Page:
September 22, 2015
University of Pennsylvania Law School Associate Dean John Hollway, executive director of the Quattrone Center for the Fair Administration of Justice
More than 1,660 people in the United States have been wrongly convicted of crimes and later exonerated, according to the National Registry of Exonerations. Of those, 155 served time on Death Row but later were freed, the Death Penalty Information Center reports.
John Thompson, founder and director of Resurrection after Exoneration in New Orleans
One of more than 40 exonerees in Louisiana, John Thompson came within weeks of an execution date for a 1984 murder before his lawyers in 1999 discovered evidence that had been withheld in his case. He eventually won a retrial in 2003 and was acquitted, going free after spending 18 years in prison.
Tulane Law School and the Penn Club of Louisiana are hosting a discussion about wrongful convictions Sept. 29 featuring two authorities on the subject: John F. Hollway, executive director of the Quattrone Center for the Fair Administration of Justice at the University of Pennsylvania Law School, and Thompson.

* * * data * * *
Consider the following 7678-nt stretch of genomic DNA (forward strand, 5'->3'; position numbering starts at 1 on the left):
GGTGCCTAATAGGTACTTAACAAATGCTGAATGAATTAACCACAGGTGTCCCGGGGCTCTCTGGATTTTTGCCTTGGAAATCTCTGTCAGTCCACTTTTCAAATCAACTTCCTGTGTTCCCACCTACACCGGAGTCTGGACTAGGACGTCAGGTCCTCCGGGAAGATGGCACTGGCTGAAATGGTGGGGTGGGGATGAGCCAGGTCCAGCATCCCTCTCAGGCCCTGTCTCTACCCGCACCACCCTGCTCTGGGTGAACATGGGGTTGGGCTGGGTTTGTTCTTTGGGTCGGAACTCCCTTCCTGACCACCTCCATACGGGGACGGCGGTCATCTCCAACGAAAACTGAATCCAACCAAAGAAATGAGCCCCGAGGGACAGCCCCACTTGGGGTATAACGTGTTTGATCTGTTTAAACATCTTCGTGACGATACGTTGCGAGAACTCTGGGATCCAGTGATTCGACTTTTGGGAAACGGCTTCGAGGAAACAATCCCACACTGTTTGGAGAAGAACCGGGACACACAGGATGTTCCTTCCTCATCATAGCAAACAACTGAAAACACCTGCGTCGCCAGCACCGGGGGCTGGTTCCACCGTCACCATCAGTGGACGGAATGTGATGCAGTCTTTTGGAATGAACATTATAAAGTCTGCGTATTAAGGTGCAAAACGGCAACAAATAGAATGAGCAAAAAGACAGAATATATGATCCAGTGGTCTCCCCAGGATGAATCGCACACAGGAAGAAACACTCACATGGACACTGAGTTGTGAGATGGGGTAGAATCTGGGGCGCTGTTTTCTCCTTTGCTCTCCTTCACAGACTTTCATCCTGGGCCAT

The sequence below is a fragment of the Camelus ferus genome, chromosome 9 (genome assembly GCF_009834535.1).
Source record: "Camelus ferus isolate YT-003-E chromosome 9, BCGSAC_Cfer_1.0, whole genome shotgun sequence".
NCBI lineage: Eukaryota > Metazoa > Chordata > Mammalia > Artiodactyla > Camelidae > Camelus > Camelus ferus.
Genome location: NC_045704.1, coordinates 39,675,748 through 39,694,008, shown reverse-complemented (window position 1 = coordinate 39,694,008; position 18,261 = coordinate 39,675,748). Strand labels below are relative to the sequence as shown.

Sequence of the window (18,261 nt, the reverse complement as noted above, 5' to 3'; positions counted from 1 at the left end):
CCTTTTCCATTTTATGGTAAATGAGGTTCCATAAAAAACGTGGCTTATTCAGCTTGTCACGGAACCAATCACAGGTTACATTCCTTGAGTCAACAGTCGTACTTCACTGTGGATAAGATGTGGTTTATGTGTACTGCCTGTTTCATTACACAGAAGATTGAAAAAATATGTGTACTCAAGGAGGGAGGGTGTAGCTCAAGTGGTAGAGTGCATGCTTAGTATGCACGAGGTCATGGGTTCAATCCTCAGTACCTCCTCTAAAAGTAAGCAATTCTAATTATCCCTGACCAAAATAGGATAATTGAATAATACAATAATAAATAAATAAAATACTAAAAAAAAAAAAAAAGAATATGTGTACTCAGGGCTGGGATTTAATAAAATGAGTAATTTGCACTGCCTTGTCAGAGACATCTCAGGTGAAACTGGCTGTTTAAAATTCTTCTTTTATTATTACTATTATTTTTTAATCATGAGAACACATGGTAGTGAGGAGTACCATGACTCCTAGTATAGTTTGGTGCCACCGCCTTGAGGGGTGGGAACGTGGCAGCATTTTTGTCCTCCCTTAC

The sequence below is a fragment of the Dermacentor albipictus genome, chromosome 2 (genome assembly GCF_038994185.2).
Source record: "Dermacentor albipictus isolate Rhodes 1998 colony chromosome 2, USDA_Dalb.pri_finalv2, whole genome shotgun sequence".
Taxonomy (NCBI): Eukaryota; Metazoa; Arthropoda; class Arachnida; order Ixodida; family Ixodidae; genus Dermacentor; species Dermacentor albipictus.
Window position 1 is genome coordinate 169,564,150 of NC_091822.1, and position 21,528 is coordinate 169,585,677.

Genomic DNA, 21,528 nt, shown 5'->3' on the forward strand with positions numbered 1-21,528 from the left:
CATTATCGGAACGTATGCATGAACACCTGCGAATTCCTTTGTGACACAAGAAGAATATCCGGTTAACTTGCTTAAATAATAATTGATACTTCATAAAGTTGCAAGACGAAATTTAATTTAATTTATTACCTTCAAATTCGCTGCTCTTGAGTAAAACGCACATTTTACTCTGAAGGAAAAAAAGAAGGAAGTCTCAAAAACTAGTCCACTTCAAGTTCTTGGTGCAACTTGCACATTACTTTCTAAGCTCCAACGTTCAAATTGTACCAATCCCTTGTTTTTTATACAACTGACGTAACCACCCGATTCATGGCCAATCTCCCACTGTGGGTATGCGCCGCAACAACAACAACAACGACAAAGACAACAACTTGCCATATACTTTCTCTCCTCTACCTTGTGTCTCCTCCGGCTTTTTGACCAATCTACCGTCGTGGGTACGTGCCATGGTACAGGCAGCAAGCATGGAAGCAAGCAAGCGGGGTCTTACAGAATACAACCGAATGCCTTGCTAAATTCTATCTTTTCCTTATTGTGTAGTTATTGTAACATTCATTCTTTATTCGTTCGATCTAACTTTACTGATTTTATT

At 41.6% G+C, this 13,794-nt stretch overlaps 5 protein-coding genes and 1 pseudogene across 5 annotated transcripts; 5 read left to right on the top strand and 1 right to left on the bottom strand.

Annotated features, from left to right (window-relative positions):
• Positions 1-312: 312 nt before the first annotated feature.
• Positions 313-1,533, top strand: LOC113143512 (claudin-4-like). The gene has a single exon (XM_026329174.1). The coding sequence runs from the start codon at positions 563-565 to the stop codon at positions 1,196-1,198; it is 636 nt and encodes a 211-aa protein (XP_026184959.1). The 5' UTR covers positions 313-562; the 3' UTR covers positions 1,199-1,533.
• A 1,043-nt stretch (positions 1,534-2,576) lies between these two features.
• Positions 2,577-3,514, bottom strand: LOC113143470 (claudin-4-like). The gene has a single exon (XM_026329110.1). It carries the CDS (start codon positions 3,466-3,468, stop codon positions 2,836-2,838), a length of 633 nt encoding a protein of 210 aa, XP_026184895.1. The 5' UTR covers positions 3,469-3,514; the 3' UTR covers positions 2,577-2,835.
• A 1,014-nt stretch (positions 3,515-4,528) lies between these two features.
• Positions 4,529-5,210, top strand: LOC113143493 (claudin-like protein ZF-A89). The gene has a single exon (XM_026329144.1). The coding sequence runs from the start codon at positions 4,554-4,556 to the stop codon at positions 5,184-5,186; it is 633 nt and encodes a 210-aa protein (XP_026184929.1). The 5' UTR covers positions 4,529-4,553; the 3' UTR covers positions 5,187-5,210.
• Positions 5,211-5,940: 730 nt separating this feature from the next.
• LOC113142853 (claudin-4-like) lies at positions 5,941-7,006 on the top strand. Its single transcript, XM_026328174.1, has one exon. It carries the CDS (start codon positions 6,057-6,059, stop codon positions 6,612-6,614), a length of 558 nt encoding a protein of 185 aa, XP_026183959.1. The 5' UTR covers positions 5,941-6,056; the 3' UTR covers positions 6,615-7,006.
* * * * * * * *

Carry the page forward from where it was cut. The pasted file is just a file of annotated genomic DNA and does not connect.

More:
Hollway tells Thompson’s story in Killing Time: An 18-year Odyssey from Death Row to Freedom, and Thompson founded Resurrection after Exoneration, a New Orleans-based nonprofit that helps reconnect exonerees to their communities.
The presentation is set for 6:45 p.m. in Tulane Law’s Wendell H. Gauthier Moot Court Room 110, with a reception to follow at 8 p.m. in the Marian Mayer Berkett Multipurpose Room. The visit is co-sponsored by Tulane Law School’s Public Interest Law Foundation.
Tulane Law School is located in John Giffen Weinmann Hall, 6329 Freret St., in New Orleans.
For more information or questions, please contact the Tulane Law School Office of Alumni Relations at firstname.lastname@example.org.